Paced (1 Hz) adult rabbit cardiomyocytes exhibited no significant increase in relaxation time and contraction amplitude at any isoprenaline concentration. At concentrations >3 nmol/L, adult cardiomyocytes exhibited after-contractions and triggered activity during diastole, which hampered their ability to be paced at a fixed frequency. No significant effects were observed on contraction duration with nifedipine, whereas contraction amplitude significantly decreased in a dose-dependent manner starting from 100 nmol/L (Figure 4E). Data generated by post deflection and sarcomere fractional shortening are available for comparison purposes in Online Figure VI.
Analysis of Disease Phenotypes In Vitro
Contractility of hiPSC-CMs carrying mutations associated with long-QT syndrome type 127 and hypertrophic cardiomyopathy were characterized in distinct cell configurations: monolayers plated on MEAs and EHTs, respectively. As demonstrated previously, long-QT syndrome type 1 phenotype was captured as a prolongation of the QT interval of the field potential.17,27 As expected, contraction duration measured with MUSCLEMOTION was also prolonged (Figure 5A and 5B). EHTs were fabricated from an isogenic triplet carrying the MYH7R453C mutation either in homozygosity or heterozygosity and showed a gene dosage effect on the contractility recapitulating disease severity.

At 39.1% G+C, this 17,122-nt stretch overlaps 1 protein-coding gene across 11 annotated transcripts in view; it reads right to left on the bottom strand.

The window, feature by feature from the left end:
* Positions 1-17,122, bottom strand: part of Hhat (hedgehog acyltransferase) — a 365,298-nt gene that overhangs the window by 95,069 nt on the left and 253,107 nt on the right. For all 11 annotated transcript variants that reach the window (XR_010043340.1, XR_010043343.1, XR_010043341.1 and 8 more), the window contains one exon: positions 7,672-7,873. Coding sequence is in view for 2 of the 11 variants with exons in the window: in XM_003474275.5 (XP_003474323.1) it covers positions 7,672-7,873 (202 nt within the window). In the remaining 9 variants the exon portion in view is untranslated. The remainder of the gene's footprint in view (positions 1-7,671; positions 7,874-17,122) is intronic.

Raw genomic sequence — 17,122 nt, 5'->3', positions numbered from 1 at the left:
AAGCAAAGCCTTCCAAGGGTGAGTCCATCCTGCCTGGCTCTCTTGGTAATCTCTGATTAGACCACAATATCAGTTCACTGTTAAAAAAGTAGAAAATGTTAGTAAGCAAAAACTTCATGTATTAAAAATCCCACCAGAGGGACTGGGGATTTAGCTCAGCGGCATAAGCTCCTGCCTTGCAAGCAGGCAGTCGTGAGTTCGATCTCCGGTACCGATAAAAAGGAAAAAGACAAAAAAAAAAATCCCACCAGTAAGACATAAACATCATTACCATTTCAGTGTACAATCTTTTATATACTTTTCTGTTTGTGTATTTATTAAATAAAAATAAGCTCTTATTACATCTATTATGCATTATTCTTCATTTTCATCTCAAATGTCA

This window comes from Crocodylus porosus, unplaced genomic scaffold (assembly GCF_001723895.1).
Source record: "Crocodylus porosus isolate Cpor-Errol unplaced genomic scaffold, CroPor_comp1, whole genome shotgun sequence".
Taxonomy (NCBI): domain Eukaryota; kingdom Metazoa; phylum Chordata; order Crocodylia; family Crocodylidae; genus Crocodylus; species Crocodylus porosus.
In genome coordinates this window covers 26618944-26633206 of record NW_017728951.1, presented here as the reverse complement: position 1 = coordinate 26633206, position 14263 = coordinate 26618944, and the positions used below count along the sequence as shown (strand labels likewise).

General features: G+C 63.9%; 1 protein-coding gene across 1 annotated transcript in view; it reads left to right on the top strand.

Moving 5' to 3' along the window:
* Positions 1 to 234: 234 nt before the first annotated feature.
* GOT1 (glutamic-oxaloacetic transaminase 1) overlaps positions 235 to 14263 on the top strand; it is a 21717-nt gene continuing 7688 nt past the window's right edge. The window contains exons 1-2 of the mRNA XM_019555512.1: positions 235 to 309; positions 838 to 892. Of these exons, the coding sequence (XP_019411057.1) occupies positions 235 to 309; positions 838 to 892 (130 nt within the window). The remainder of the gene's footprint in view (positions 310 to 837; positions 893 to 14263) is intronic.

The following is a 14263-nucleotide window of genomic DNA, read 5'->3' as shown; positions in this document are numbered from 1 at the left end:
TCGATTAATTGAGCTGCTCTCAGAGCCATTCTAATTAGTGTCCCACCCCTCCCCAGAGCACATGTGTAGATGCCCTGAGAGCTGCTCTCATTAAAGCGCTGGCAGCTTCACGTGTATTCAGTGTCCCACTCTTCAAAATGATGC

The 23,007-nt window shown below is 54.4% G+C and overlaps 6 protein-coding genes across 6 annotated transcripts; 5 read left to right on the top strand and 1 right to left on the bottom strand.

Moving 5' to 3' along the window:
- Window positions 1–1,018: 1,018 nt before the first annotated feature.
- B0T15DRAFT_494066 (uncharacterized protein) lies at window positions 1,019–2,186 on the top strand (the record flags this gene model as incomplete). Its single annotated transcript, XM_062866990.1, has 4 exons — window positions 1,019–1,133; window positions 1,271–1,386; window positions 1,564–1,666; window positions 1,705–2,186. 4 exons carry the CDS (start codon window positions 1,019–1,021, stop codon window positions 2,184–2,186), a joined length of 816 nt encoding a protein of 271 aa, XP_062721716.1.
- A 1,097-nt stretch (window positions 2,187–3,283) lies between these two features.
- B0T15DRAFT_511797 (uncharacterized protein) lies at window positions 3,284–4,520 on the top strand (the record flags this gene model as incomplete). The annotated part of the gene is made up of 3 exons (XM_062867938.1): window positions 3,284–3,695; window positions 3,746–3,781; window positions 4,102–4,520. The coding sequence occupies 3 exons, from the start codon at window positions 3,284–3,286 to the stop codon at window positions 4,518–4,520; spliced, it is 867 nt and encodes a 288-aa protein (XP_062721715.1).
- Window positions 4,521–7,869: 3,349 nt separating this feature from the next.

Analysis of Disease Phenotypes In Vivo
To extend analysis to hearts in vivo, we took advantage of the transparency of zebrafish, which allows recording of contracting cardiac tissue in vivo (Figure 6A; Online Movie X). It was previously shown that mutations in GNB5 are associated with a multisystem syndrome in human, with severe bradycardia at rest. Zebrafish with loss-of-function mutations in gnb5a and gnb5b were generated. Consistent with the syndrome manifestation in patients, zebrafish gnb5a/gnb5b double mutant embryos showed severe bradycardia in response to parasympathetic activation.22 Irregularities in heart rate were visually evident and were clearly distinguishable from the wild-type counterpart after analysis with MUSCLEMOTION (Figure 6B). Quantification of the heart rate of these zebrafishes with MUSCLEMOTION highly correlated (R2=0.98) with the results of the published manual analyses22 (Figure 6C). There was, however, a striking time saving for operators in performing the analysis using the algorithm (5–10× faster than manual analysis; 150 recordings were analyzed in 5 hours versus 4 days) without compromising the accuracy of the outcome. Qualitative analysis of contraction patterns allowed rapid discrimination between arrhythmic versus nonarrhythmic responses to carbachol treatment (Figure 6C).
Finally, we examined human echocardiograms from 5 healthy and cardiomyopathic individuals (Figure 6D; Online Movie XI). To assess ventricular function, videos were cropped to exclude movement contributions of the atria and valves. MUSCLEMOTION enabled rapid quantification of temporal parameters from standard ultrasound echography (Figure 6E), such as time-to-peak, relaxation time, R-R interval, and the contraction duration (Figure 6F).